There’s been a lot of talk about the unprecedented awfulness of the New York Times opinion page lately: Whether the paper of record was hiring a climate change concern troll, publishing a plea to employ more mercenaries from Blackwater founder Erik Prince, or even checking in with James Kirchick—who argued in 2013 that Chelsea Manning “should be thanking military prosecutors for not seeking capital punishment”—to see how he feels about Manning’s newfound celebrity, nothing the Times has done lately seems to please its critics. Things are bad enough that a Twitter user with the delightful handle of “Ayatollah Cumonme” suspects a Brewster’s Millions type-deal:
But what if the New York Times has always had a habit of publishing horrible opinions in the service of the status quo? What if, in any historical era, the first instinct of every powerful institution is to defend powerful institutions, lest the whole rotten applecart be knocked over? It really makes you think! So in honor of Labor Day weekend, as a salute to terrible editorial page decisions of the past, and most of all, as an exhortation not put too much trust in institutions of any sort, take a look at how the Times handled the Lattimer Massacre.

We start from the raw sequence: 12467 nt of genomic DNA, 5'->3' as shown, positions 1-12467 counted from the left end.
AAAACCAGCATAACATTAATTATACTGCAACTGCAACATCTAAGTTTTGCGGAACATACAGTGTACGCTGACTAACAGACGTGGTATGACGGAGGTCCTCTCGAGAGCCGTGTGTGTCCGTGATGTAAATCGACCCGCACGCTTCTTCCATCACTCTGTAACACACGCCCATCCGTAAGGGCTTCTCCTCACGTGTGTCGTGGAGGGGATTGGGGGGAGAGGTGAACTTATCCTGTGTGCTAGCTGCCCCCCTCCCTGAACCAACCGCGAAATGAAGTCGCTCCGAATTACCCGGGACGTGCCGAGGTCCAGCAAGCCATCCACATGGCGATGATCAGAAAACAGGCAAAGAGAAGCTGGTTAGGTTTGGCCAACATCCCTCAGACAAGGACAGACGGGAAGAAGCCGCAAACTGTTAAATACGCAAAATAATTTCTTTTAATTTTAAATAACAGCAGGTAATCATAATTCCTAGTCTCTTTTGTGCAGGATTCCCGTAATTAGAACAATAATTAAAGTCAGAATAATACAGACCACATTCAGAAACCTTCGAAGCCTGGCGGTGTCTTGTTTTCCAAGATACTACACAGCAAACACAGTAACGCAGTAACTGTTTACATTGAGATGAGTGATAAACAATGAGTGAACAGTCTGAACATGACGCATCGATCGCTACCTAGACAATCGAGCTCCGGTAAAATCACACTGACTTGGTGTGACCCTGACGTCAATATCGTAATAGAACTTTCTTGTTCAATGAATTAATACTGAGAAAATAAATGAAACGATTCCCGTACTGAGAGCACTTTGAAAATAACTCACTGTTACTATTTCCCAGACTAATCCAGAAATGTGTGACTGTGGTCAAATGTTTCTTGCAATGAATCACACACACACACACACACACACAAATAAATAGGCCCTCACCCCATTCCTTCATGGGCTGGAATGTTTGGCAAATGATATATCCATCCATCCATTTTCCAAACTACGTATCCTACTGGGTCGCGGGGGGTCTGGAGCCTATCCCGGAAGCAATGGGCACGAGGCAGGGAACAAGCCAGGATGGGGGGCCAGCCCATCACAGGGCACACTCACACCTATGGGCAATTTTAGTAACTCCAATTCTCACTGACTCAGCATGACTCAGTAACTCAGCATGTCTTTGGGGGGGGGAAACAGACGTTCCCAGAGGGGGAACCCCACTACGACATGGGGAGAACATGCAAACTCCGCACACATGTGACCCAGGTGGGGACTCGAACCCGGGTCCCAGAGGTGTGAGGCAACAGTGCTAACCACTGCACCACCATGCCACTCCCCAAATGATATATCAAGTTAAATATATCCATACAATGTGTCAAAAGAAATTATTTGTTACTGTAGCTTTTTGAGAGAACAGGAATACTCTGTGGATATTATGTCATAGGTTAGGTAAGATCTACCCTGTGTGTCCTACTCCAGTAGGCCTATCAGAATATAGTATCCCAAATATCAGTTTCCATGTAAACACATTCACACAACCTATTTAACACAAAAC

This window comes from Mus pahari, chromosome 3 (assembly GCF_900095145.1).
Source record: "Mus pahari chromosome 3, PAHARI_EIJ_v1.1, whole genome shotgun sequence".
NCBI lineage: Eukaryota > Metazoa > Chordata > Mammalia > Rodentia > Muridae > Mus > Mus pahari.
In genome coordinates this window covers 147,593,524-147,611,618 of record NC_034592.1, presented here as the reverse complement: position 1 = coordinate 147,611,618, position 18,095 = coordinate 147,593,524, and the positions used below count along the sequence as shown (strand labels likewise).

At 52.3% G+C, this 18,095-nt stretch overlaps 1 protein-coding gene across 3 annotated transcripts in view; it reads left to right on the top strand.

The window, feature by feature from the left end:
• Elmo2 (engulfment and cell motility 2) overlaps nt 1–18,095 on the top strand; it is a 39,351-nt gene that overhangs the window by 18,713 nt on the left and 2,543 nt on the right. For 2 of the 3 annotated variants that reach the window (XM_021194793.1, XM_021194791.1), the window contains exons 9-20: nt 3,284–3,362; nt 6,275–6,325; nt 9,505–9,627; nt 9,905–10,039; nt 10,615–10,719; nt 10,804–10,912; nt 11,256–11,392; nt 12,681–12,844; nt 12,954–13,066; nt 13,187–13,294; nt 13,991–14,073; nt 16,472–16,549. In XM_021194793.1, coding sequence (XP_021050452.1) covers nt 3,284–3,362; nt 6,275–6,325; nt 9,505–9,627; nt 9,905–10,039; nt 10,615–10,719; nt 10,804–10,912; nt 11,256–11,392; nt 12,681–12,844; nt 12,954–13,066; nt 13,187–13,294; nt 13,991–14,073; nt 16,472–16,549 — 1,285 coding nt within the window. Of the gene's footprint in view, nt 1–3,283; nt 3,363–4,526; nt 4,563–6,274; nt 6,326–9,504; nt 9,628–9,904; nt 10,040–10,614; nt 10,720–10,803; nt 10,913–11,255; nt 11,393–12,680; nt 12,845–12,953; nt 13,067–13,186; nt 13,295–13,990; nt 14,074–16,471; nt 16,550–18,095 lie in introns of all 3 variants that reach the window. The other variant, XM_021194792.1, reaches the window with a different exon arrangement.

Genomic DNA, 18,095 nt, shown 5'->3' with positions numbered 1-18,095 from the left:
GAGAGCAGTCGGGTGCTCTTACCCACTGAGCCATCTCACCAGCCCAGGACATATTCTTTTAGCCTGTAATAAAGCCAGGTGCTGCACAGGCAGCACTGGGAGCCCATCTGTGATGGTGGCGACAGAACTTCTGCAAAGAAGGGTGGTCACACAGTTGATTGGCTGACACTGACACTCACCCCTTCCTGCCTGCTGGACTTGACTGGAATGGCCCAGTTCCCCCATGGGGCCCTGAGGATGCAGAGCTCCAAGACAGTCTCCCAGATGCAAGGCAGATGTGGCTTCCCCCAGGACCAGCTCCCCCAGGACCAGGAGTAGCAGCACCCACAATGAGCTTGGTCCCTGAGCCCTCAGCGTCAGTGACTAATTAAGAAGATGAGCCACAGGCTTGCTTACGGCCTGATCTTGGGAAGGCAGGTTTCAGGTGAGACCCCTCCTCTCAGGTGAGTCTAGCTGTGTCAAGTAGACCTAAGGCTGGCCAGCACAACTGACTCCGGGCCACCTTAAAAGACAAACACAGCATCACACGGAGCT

On Sept. 10, 1897, Luzerne County Sheriff James F. Martin and an armed posse of as many as 150 men opened fire on a group of striking Slavic and German mine workers in Lattimer, Pennsylvania, killing 19 and injuring between 17 and 49 more. The strikers were unarmed, and many were shot in the back as they fled. Even in 1897, police had already figured out how to use racism to get away with murder: In a statement to the Washington Post explaining what happened, Sheriff Martin used the word “foreigners” five times—“infuriated foreigners” twice!—and portrayed the unarmed men as bestial and impervious to reason. Here’s his account of what happened—keep in mind that, as the Washington Post noted at the time, “though [Martin] claims to have been brutally assaulted, when seen he did not have a mark on his person”: